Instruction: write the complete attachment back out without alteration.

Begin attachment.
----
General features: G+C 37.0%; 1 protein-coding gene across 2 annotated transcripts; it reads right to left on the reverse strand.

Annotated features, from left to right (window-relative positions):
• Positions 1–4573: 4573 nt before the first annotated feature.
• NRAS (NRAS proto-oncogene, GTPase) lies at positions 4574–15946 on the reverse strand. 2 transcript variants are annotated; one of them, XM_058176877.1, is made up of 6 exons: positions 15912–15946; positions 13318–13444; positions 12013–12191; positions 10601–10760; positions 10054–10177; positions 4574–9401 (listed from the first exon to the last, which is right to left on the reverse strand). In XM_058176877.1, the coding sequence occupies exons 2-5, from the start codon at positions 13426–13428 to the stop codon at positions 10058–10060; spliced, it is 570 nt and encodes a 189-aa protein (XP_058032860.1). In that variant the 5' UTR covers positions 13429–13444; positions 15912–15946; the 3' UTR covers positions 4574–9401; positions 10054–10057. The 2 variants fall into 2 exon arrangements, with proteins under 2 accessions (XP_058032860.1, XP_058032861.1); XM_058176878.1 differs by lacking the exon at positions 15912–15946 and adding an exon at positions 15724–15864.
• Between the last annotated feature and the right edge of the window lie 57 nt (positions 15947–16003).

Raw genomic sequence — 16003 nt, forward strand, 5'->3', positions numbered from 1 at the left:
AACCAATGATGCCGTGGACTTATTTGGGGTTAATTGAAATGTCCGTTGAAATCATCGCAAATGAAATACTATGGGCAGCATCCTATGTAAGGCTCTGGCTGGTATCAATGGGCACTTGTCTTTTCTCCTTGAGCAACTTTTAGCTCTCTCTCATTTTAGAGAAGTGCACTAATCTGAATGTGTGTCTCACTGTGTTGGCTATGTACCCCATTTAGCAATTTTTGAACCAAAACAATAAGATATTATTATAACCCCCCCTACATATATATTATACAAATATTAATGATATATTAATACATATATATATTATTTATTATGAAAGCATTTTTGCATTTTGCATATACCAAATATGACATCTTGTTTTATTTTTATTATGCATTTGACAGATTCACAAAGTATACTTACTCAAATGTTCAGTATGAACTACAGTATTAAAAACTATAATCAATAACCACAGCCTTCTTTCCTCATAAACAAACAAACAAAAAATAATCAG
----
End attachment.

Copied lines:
General features: G+C 37.0%; 1 protein-coding gene across 2 annotated transcripts; it reads right to left on the reverse strand.

Annotated features, from left to right (window-relative positions):
• Positions 1–4573: 4573 nt before the first annotated feature.
• NRAS (NRAS proto-oncogene, GTPase) lies at positions 4574–15946 on the reverse strand. 2 transcript variants are annotated; one of them, XM_058176877.1, is made up of 6 exons: positions 15912–15946; positions 13318–13444; positions 12013–12191; positions 10601–10760; positions 10054–10177; positions 4574–9401 (listed from the first exon to the last, which is right to left on the reverse strand). In XM_058176877.1, the coding sequence occupies exons 2-5, from the start codon at positions 13426–13428 to the stop codon at positions 10058–10060; spliced, it is 570 nt and encodes a 189-aa protein (XP_058032860.1). In that variant the 5' UTR covers positions 13429–13444; positions 15912–15946; the 3' UTR covers positions 4574–9401; positions 10054–10057. The 2 variants fall into 2 exon arrangements, with proteins under 2 accessions (XP_058032860.1, XP_058032861.1); XM_058176878.1 differs by lacking the exon at positions 15912–15946 and adding an exon at positions 15724–15864.
• Between the last annotated feature and the right edge of the window lie 57 nt (positions 15947–16003).

Raw genomic sequence — 16003 nt, forward strand, 5'->3', positions numbered from 1 at the left:
AACCAATGATGCCGTGGACTTATTTGGGGTTAATTGAAATGTCCGTTGAAATCATCGCAAATGAAATACTATGGGCAGCATCCTATGTAAGGCTCTGGCTGGTATCAATGGGCACTTGTCTTTTCTCCTTGAGCAACTTTTAGCTCTCTCTCATTTTAGAGAAGTGCACTAATCTGAATGTGTGTCTCACTGTGTTGGCTATGTACCCCATTTAGCAATTTTTGAACCAAAACAATAAGATATTATTATAACCCCCCCTACATATATATTATACAAATATTAATGATATATTAATACATATATATATTATTTATTATGAAAGCATTTTTGCATTTTGCATATACCAAATATGACATCTTGTTTTATTTTTATTATGCATTTGACAGATTCACAAAGTATACTTACTCAAATGTTCAGTATGAACTACAGTATTAAAAACTATAATCAATAACCACAGCCTTCTTTCCTCATAAACAAACAAACAAAAAATAATCAG